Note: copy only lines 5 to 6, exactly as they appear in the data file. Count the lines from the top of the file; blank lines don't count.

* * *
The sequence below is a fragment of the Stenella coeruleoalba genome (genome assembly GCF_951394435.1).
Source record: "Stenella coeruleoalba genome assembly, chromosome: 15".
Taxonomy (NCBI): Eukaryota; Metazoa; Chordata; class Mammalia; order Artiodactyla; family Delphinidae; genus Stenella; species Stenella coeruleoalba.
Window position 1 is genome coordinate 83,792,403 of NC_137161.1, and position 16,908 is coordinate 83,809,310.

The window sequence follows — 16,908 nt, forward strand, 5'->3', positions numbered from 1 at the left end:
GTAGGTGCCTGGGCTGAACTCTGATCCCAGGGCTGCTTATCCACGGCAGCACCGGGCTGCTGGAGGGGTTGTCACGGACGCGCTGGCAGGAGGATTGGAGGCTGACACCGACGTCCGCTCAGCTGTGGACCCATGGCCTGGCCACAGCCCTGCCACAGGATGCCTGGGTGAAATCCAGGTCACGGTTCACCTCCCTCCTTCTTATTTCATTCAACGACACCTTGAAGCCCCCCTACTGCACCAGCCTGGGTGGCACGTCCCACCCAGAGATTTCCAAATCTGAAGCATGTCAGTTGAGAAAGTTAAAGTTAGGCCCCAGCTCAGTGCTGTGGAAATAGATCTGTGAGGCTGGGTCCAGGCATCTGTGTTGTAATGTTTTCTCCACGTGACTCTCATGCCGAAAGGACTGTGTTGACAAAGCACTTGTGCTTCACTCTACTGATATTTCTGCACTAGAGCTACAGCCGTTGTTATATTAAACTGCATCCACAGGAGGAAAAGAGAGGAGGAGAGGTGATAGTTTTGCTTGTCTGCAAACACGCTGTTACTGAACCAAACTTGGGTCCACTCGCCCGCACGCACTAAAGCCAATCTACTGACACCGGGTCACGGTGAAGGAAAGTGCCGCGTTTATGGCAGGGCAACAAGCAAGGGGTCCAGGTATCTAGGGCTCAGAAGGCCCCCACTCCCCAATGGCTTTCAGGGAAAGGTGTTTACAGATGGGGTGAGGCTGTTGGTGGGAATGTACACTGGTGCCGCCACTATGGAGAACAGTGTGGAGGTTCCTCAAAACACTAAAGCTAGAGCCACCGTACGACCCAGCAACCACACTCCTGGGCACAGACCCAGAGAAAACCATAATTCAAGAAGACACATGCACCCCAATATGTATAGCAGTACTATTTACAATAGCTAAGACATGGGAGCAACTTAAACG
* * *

The window sequence follows — 16,908 nt, forward strand, 5'->3', positions numbered from 1 at the left end:
GTAGGTGCCTGGGCTGAACTCTGATCCCAGGGCTGCTTATCCACGGCAGCACCGGGCTGCTGGAGGGGTTGTCACGGACGCGCTGGCAGGAGGATTGGAGGCTGACACCGACGTCCGCTCAGCTGTGGACCCATGGCCTGGCCACAGCCCTGCCACAGGATGCCTGGGTGAAATCCAGGTCACGGTTCACCTCCCTCCTTCTTATTTCATTCAACGACACCTTGAAGCCCCCCTACTGCACCAGCCTGGGTGGCACGTCCCACCCAGAGATTTCCAAATCTGAAGCATGTCAGTTGAGAAAGTTAAAGTTAGGCCCCAGCTCAGTGCTGTGGAAATAGATCTGTGAGGCTGGGTCCAGGCATCTGTGTTGTAATGTTTTCTCCACGTGACTCTCATGCCGAAAGGACTGTGTTGACAAAGCACTTGTGCTTCACTCTACTGATATTTCTGCACTAGAGCTACAGCCGTTGTTATATTAAACTGCATCCACAGGAGGAAAAGAGAGGAGGAGAGGTGATAGTTTTGCTTGTCTGCAAACACGCTGTTACTGAACCAAACTTGGGTCCACTCGCCCGCACGCACTAAAGCCAATCTACTGACACCGGGTCACGGTGAAGGAAAGTGCCGCGTTTATGGCAGGGCAACAAGCAAGGGGTCCAGGTATCTAGGGCTCAGAAGGCCCCCACTCCCCAATGGCTTTCAGGGAAAGGTGTTTACAGATGGGGTGAGGCTGTTGGTGGGAATGTACACTGGTGCCGCCACTATGGAGAACAGTGTGGAGGTTCCTCAAAACACTAAAGCTAGAGCCACCGTACGACCCAGCAACCACACTCCTGGGCACAGACCCAGAGAAAACCATAATTCAAGAAGACACATGCACCCCAATATGTATAGCAGTACTATTTACAATAGCTAAGACATGGGAGCAACTTAAACG